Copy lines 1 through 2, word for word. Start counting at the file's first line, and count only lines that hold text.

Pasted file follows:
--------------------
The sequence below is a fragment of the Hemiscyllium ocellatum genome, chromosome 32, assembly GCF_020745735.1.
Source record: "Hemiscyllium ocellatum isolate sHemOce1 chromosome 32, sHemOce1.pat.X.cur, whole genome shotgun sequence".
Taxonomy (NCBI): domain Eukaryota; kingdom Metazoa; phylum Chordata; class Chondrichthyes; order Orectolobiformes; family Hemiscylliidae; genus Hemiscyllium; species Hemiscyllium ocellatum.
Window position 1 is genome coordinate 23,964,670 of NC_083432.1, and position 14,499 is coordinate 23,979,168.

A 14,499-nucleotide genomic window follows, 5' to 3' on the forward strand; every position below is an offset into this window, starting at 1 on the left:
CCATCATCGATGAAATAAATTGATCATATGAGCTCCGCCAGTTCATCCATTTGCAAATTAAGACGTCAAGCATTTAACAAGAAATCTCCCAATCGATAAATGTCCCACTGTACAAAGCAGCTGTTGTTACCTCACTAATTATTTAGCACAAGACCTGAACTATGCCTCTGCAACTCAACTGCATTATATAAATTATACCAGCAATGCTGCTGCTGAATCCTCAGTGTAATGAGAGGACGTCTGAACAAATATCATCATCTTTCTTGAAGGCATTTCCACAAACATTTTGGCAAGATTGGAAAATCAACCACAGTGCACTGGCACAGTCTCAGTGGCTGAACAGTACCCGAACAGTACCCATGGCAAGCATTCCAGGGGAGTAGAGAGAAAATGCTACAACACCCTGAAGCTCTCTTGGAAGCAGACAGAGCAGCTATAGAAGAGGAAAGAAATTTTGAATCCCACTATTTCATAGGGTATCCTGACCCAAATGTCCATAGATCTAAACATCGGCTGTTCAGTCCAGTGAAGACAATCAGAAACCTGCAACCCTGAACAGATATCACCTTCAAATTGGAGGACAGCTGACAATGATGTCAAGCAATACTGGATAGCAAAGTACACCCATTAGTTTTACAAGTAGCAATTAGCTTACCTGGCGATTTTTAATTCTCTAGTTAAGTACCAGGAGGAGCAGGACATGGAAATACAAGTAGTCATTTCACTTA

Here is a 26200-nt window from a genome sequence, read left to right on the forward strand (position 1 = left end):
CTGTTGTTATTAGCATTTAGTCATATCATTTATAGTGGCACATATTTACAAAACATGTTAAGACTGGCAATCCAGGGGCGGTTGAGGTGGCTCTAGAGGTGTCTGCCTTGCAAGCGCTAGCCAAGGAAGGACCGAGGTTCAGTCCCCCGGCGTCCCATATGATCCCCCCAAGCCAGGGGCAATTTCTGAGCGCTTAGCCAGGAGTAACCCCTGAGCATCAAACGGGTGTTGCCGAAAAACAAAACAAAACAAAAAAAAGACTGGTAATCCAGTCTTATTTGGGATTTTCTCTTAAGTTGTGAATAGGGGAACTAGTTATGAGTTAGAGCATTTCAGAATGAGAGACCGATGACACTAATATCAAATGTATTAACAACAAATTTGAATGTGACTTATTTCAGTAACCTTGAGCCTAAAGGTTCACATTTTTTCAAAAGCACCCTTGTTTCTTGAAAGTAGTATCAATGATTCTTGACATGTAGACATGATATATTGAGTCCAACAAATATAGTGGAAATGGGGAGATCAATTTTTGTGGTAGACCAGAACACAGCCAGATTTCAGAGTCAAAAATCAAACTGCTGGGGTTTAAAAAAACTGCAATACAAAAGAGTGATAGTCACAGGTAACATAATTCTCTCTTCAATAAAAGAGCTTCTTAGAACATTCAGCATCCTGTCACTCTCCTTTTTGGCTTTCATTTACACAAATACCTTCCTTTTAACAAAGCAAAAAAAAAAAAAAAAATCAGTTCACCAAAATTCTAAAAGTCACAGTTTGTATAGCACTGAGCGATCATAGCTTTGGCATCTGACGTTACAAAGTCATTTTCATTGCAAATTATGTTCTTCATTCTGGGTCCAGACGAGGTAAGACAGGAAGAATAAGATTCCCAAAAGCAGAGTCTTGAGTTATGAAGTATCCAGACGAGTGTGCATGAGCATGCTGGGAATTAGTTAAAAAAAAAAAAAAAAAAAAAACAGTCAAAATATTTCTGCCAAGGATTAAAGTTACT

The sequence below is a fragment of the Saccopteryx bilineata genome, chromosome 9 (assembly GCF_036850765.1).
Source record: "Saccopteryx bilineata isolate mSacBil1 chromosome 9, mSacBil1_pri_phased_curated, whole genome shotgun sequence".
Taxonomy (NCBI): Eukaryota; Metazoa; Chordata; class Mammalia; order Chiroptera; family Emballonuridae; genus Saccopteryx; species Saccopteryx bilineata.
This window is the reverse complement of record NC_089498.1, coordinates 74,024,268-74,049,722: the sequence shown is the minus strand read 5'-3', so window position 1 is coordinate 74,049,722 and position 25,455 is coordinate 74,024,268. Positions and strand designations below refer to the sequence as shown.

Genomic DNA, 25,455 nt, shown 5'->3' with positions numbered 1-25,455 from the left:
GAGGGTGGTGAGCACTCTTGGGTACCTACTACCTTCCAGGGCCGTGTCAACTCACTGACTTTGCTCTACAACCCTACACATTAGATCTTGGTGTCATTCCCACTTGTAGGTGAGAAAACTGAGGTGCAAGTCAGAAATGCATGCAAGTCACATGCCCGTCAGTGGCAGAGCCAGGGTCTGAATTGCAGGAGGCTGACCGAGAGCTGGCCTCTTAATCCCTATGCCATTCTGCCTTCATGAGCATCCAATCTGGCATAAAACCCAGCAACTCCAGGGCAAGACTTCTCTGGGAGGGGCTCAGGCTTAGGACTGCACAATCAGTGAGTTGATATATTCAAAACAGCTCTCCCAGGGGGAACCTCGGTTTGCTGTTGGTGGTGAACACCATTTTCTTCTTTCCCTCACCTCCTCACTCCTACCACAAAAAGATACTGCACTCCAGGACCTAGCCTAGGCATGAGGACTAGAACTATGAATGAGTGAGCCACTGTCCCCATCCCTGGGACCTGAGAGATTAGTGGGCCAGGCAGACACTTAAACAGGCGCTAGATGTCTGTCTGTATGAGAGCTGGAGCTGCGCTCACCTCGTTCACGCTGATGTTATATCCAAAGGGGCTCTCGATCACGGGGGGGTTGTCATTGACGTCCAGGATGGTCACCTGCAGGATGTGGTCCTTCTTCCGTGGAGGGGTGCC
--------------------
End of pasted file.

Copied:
The sequence below is a fragment of the Hemiscyllium ocellatum genome, chromosome 32, assembly GCF_020745735.1.
Source record: "Hemiscyllium ocellatum isolate sHemOce1 chromosome 32, sHemOce1.pat.X.cur, whole genome shotgun sequence".